GIA Gemologist and HRD Antwerp Diamond Grader

Hamish Whiting is one of the three founders of our jewellery brand and our in-house Gemologist. Hamish is a highly skilled and very experienced buyer of diamonds and precious gemstones.

Hamish has taken what he has learned during his Gemology and Diamond Grading studies at the GIA in Carlsbad, and the HRD in Antwerp, and further enhanced his buying through his years of experience and extensive research.

He is currently working from the Antwerp Diamond Bourse, the centre of old world diamonds, where he has recently been honoured with an invitation to become a member of this prestigious and historically important diamond trading centre.

Having Hamish based in Antwerp grants us access to some of the rarest and most beautiful antique diamonds which we source carefully over time.


Antique diamonds are just that, diamonds which were mined and cut by hand between 1600 and 1930.

Antique diamonds are not to be confused with “antique style” cut diamonds - Modern cutting techniques can replicate to some degree the style of an antique cut, but most fall short in beauty and it is possible to differentiate a modern cut ‘antique style’ diamond from a genuine vintage antique diamond.

What makes Antique diamonds so special?

  • Antique diamonds were cut entirely by hand giving each stone a unique character and charm, versus modern cut diamonds which are precision cut using new technologies and therefore very uniform in appearance.
  • Antique diamonds have larger faceting and a softer “blocky” sparkle in contrast to the more “blingy” appearance of modern cut diamonds.
  • Antique diamonds are steeped in history, each one with a unique story, each a relic of the past.
  • Rarity - Antique diamonds are very difficult to source as many have been recut into modern cut diamonds over the years. The exact methods of cutting an antique diamond have been lost as they were taught generation to generation and in today’s fast paced world hand cutting methods would be deemed uneconomical.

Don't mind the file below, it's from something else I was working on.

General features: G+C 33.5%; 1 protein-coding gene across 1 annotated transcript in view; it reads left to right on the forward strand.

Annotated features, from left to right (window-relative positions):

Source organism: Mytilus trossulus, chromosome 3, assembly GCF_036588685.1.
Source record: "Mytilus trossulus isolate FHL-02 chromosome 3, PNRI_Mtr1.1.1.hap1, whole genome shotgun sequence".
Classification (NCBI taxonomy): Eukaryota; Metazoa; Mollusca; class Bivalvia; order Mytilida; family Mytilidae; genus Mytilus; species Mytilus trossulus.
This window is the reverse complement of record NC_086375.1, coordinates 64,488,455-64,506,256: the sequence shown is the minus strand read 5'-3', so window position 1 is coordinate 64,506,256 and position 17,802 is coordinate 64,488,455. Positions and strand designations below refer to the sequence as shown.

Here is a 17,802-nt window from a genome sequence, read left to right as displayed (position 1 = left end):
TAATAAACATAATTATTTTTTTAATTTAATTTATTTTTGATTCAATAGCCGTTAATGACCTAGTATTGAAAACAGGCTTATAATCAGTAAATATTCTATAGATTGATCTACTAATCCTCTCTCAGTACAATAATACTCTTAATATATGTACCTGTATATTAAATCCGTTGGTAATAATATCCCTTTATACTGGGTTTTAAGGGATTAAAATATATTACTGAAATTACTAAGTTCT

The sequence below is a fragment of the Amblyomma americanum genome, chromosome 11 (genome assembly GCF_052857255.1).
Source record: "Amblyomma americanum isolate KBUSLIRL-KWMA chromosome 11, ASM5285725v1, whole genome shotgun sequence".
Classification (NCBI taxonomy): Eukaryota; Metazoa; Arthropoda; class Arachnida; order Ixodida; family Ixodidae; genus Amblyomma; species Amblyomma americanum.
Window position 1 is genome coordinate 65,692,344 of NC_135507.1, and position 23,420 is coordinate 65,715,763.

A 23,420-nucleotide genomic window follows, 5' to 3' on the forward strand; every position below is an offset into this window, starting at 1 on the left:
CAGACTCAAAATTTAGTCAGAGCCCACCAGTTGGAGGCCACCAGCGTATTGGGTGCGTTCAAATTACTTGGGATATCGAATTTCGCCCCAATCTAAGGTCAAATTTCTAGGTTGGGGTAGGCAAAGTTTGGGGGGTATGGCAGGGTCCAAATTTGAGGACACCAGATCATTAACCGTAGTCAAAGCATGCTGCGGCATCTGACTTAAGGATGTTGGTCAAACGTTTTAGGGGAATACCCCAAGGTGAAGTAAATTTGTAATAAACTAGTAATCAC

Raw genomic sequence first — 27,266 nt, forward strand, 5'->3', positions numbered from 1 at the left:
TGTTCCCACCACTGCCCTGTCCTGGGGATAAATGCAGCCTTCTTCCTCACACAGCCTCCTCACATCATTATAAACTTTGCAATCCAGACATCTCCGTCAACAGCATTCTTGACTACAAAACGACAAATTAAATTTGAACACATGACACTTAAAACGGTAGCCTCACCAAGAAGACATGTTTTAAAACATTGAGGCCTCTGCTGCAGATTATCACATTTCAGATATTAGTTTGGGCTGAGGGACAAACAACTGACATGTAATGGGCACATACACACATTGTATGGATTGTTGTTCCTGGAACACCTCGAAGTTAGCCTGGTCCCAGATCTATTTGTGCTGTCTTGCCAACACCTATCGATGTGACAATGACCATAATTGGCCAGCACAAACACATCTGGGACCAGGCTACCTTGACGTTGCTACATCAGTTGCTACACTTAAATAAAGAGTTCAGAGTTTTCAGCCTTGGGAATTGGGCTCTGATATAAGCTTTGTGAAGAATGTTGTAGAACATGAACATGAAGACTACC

• Eco-friendly: Antique diamonds are repurposed, as opposed to newly mined, making them a more environmentally conscious choice.

Antique diamond cuts throughout time:


OLD MINE CUTS: C. 1700 - 1900

  • The discovery of rough diamonds in Brazil in the early 1700s greatly increased the supply of diamonds to European markets. Improved gas lighting and an increasing understanding of optical science led cutters to experiment with ways to improve a faceted diamond's relationship with light. This resulted in the birth of the Old Mine cut.
  • Typically cushion (square with rounded off corners) shaped with 58 facets, a high crown, deep pavilion, and large culet. The unmatched brilliance and fire/scintillation of the Old Mine made it the most popular cut of the eighteenth and nineteenth centuries.
  • Arguably, one of the most beautiful diamond cuts of all time, Old Mine Cuts are now incredibly rare and sought after.

OLD EURO CUT: c. 1890’s- 1930’s

  • The invention of the steam driven diamond bruting machine in the late 1800s allowed cutters to fashion an evenly rounded girdle for the first time, as opposed to a cushion shape like the Old Mine. This significant advance in the cutting process led to the creation of the Old European cut.
  • Possessing the same number of facets as the Old Mine cut and similar proportions (high crown, small table, shallow pavilion) but displaying a perfectly rounded girdle for the first time, the Old Euro was seen as an advancement of the Old Mine cut and rapidly became the most popular cut of the early 20th century.


  • The Peruzzi Cut diamond was introduced by Vincent Peruzzi, a polisher from Venice in the early 17th century, and is considered one of the first "brilliant cuts" created. Before this time, most diamonds were cut in a simple facet arrangement with 8 crown facets. Peruzzi tripled the amount of facets to 33 ("triple-cut") which added a lot of fire and sparkle to the diamond.
  • Even back in its period of origin, Peruzzi Cut diamonds were incredibly rare, as the majority of diamonds in that time were being cut as rose cuts, or single cuts. It's remarkable that such treasures can still be found, for example, out of a parcel of 300-400 old cuts sometimes you are lucky to even find one Peruzzi cut. They are generally extremely deep (around 80-90 percent deep), with broad facets, a prominent culet and a stunning squarish shape.